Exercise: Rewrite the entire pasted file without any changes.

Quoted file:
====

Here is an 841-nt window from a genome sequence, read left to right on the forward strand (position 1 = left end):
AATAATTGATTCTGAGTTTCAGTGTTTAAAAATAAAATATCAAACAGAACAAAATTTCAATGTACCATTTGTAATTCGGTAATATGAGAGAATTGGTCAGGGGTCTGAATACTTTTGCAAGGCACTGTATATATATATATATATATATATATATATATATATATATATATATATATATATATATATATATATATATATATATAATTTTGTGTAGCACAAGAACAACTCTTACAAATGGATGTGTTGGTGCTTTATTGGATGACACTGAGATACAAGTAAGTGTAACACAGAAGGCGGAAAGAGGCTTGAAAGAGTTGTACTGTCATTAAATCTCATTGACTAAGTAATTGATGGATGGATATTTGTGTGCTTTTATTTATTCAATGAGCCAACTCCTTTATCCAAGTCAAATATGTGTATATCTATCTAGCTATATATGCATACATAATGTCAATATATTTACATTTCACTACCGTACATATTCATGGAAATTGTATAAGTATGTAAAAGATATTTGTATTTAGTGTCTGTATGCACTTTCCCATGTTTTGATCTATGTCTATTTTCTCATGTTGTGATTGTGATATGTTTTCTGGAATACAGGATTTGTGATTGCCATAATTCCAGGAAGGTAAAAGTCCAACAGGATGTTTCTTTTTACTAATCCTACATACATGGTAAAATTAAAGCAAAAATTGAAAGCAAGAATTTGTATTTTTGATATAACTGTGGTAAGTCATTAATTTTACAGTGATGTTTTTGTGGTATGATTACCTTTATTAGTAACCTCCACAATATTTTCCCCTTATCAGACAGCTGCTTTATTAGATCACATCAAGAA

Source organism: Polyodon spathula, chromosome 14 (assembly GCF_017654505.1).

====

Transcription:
Here is an 841-nt window from a genome sequence, read left to right on the forward strand (position 1 = left end):
AATAATTGATTCTGAGTTTCAGTGTTTAAAAATAAAATATCAAACAGAACAAAATTTCAATGTACCATTTGTAATTCGGTAATATGAGAGAATTGGTCAGGGGTCTGAATACTTTTGCAAGGCACTGTATATATATATATATATATATATATATATATATATATATATATATATATATATATATATATATATATATATATATAATTTTGTGTAGCACAAGAACAACTCTTACAAATGGATGTGTTGGTGCTTTATTGGATGACACTGAGATACAAGTAAGTGTAACACAGAAGGCGGAAAGAGGCTTGAAAGAGTTGTACTGTCATTAAATCTCATTGACTAAGTAATTGATGGATGGATATTTGTGTGCTTTTATTTATTCAATGAGCCAACTCCTTTATCCAAGTCAAATATGTGTATATCTATCTAGCTATATATGCATACATAATGTCAATATATTTACATTTCACTACCGTACATATTCATGGAAATTGTATAAGTATGTAAAAGATATTTGTATTTAGTGTCTGTATGCACTTTCCCATGTTTTGATCTATGTCTATTTTCTCATGTTGTGATTGTGATATGTTTTCTGGAATACAGGATTTGTGATTGCCATAATTCCAGGAAGGTAAAAGTCCAACAGGATGTTTCTTTTTACTAATCCTACATACATGGTAAAATTAAAGCAAAAATTGAAAGCAAGAATTTGTATTTTTGATATAACTGTGGTAAGTCATTAATTTTACAGTGATGTTTTTGTGGTATGATTACCTTTATTAGTAACCTCCACAATATTTTCCCCTTATCAGACAGCTGCTTTATTAGATCACATCAAGAA

Source organism: Polyodon spathula, chromosome 14 (assembly GCF_017654505.1).